The other day, I was sitting in Starbucks, working on some stuff for the Nintendo blog. A group of people were sitting beside me, and I thought I overheard them talking about church or ministry. This alone is rather uncommon to hear in New England, so I assumed I had just heard incorrectly. Finally, the group got up and began to leave. Just then, one of the ladies turned to me and said, “I think there is a website you should check out.” She proceeded to tell me about the Jehovah’s Witness website, saying that it had some great stuff to say about faith and why bad things happen in the world. She mentioned that she doesn’t know what I believe about all that stuff, and that is when I interrupted her and told her that I was a youth pastor. I believe she was surprised to hear it. However, she seemed to regroup quickly and told me a little bit about her group, where they plan to soon have a building, and asked about my church.

Now honestly, I could spend time in this blog post analyzing the differences between Jehovah’s Witnesses and the Christian Church, but that is not what I want to talk about. Instead, I would like to talk about what inspired me. To be honest, we do not hear about Christians doing this sort of thing very often. Or when it does happen, it is not a good way. This lady genuinely wanted to share something with me that she thought would benefit my life. She didn’t beat it over my head, shout it in my face, or force me to even listen. She just said that she knows of a website that she thinks I should check out. I think we, as Christians, need to learn from the Jehovah’s Witness example. We do not need to stand on street corners with blow horns, nor do we need to sit back and never mention Jesus’ name in public. There is a happy medium of genuinely loving our neighbors enough to tell them about the saving grace of Jesus, but not force it on them, and also not sitting and ignoring them. We have the best news of all time, but so often, we do not have the boldness to step out and actually share it with people who will truly benefit from it.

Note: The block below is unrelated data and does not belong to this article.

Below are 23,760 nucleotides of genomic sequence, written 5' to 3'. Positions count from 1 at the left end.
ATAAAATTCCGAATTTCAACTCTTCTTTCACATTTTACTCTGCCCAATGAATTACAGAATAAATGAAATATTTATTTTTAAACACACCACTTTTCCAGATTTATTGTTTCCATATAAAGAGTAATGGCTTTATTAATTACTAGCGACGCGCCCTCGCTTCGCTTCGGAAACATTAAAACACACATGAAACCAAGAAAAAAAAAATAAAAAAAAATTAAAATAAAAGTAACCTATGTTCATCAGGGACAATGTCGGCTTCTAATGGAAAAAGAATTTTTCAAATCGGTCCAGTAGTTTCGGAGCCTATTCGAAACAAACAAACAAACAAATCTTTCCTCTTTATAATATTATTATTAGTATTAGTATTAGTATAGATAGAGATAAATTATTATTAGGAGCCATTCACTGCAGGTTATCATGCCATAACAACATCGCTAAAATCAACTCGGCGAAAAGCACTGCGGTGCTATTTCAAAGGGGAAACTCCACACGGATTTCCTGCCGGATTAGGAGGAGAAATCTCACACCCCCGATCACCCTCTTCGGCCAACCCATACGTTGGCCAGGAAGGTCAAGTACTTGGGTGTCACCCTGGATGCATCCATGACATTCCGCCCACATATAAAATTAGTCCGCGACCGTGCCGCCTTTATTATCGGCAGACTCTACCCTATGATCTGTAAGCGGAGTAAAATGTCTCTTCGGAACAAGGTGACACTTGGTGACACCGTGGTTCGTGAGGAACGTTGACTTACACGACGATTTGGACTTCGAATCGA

While this lady did not convince me to be a Jehovah’s Witness that day, she did set a good example for what her religion and faith stand for. I only wish that I could say the same thing about Christians I meet. Sure, it takes us stepping out of our comfort zones many times, but if that means that one more person knows about the saving grace of Jesus, isn’t it worth it? I mean, why was this lady the one who got up to speak to me, instead of me getting up to speak to her? I sit here as an example of someone who should be doing more, and my guess is that you, reader, are also in a similar situation. So, what are we going to do about it?

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